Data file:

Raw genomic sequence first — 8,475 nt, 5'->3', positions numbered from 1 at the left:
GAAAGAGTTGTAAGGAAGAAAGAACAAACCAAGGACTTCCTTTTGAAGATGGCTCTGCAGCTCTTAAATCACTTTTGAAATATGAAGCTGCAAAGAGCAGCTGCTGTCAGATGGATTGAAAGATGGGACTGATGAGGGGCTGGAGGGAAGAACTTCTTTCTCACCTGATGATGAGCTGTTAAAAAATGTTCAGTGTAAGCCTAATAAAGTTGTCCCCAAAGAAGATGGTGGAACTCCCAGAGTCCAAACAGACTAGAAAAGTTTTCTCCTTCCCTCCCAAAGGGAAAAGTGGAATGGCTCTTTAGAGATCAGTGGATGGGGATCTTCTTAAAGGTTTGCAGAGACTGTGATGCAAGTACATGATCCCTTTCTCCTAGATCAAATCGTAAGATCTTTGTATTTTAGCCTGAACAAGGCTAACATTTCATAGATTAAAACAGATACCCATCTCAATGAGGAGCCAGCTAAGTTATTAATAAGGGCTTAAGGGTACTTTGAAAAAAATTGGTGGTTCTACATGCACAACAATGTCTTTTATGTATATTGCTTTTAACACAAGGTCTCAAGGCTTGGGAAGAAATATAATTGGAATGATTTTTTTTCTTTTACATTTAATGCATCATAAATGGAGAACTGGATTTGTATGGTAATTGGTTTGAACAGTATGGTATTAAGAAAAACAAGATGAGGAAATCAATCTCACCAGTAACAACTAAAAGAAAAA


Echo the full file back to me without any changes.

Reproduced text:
Raw genomic sequence first — 8,475 nt, 5'->3', positions numbered from 1 at the left:
GAAAGAGTTGTAAGGAAGAAAGAACAAACCAAGGACTTCCTTTTGAAGATGGCTCTGCAGCTCTTAAATCACTTTTGAAATATGAAGCTGCAAAGAGCAGCTGCTGTCAGATGGATTGAAAGATGGGACTGATGAGGGGCTGGAGGGAAGAACTTCTTTCTCACCTGATGATGAGCTGTTAAAAAATGTTCAGTGTAAGCCTAATAAAGTTGTCCCCAAAGAAGATGGTGGAACTCCCAGAGTCCAAACAGACTAGAAAAGTTTTCTCCTTCCCTCCCAAAGGGAAAAGTGGAATGGCTCTTTAGAGATCAGTGGATGGGGATCTTCTTAAAGGTTTGCAGAGACTGTGATGCAAGTACATGATCCCTTTCTCCTAGATCAAATCGTAAGATCTTTGTATTTTAGCCTGAACAAGGCTAACATTTCATAGATTAAAACAGATACCCATCTCAATGAGGAGCCAGCTAAGTTATTAATAAGGGCTTAAGGGTACTTTGAAAAAAATTGGTGGTTCTACATGCACAACAATGTCTTTTATGTATATTGCTTTTAACACAAGGTCTCAAGGCTTGGGAAGAAATATAATTGGAATGATTTTTTTTCTTTTACATTTAATGCATCATAAATGGAGAACTGGATTTGTATGGTAATTGGTTTGAACAGTATGGTATTAAGAAAAACAAGATGAGGAAATCAATCTCACCAGTAACAACTAAAAGAAAAA